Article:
• lv2terp

    Great post, thank you for being vulnerable sharing your story! When you said…”Nothing is ever perfect, but we must remember that to live and to love
    is to change and to grow. We can resist it all we want, but change is
    inevitable.” , that is a great take away thank you! 🙂

  • Terence Stone

    Thanks for reading and for your kind words. Glad you enjoyed.

  • Debbie

    I am very glad to hear that you and your wife are working through the troubled waters. In goo relationships we all go through them. One thing that my hubby and I do is at least talk for an hour each day and if we get really angry with one another the word divorce is never said or throught about.
    Thank you for sharing your story Terence, I am sure it will be a help to many couples. Changes is always good with a positive attitude.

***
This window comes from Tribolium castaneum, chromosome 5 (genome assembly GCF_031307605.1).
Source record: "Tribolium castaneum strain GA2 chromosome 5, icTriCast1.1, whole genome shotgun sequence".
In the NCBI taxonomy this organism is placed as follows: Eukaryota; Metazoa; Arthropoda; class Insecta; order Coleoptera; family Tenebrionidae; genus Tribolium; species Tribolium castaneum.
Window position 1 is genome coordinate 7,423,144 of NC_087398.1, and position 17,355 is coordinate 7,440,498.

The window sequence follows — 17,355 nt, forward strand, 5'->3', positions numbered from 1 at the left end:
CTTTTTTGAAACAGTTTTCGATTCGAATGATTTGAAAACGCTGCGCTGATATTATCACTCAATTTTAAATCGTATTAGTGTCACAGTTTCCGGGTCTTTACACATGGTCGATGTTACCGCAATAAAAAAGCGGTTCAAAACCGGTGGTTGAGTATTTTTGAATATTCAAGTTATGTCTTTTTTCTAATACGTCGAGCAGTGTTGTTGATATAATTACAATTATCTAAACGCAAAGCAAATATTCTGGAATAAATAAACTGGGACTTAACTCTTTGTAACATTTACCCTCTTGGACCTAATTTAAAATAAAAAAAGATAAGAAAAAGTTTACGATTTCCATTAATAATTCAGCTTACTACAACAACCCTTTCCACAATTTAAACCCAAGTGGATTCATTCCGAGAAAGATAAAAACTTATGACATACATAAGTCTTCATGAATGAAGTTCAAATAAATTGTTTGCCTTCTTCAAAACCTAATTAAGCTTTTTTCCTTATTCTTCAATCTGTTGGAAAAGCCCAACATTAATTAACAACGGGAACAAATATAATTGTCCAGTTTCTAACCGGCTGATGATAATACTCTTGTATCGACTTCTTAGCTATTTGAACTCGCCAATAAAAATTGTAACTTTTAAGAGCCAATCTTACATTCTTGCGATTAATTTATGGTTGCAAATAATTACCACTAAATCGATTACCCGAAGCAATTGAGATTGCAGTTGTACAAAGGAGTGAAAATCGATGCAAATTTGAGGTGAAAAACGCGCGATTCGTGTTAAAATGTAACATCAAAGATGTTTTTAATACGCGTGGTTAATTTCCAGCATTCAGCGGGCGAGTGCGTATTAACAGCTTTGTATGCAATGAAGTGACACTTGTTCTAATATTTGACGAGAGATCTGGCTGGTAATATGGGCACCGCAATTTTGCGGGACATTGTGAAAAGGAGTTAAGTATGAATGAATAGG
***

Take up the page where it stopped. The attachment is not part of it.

• Terence Stone

    Thanks for the kind words, Debbie! Wishing you the very best.

  • David Goettsch

    Terrence, this article really spoke to me! I went through a very similar situation and I am finally back on the right track after some serious soul searching. Criticism and fighting with your loved one is so hard because they can cut deeper than anyone and the criticism often hits too close to home. You nailed it though man, if there is a recipe for love it is communicate communicate communicate. Get the issues in the air while they are still manageable. Awesome article, thanks for sharing.

    Dave @personalgrowthproject

  • Renee

    I completely agree. My and my boyfriend haven’t really had any arguments but we just recently went through a very rough patch in our relationship. It took a couple of months before we finally confronted the issue and talked it out, both listening to the other and talking about we felt about it and what we thought. When it was over, we both realized how light we felt after getting everything off of our chests and opening up to one another. If anything, it deepened our connection and I’m really glad we had that much needed talk. I’m marking this under favorites so if we ever come to a point of arguing a lot, we can both go back and read this, Thank you for your wise words!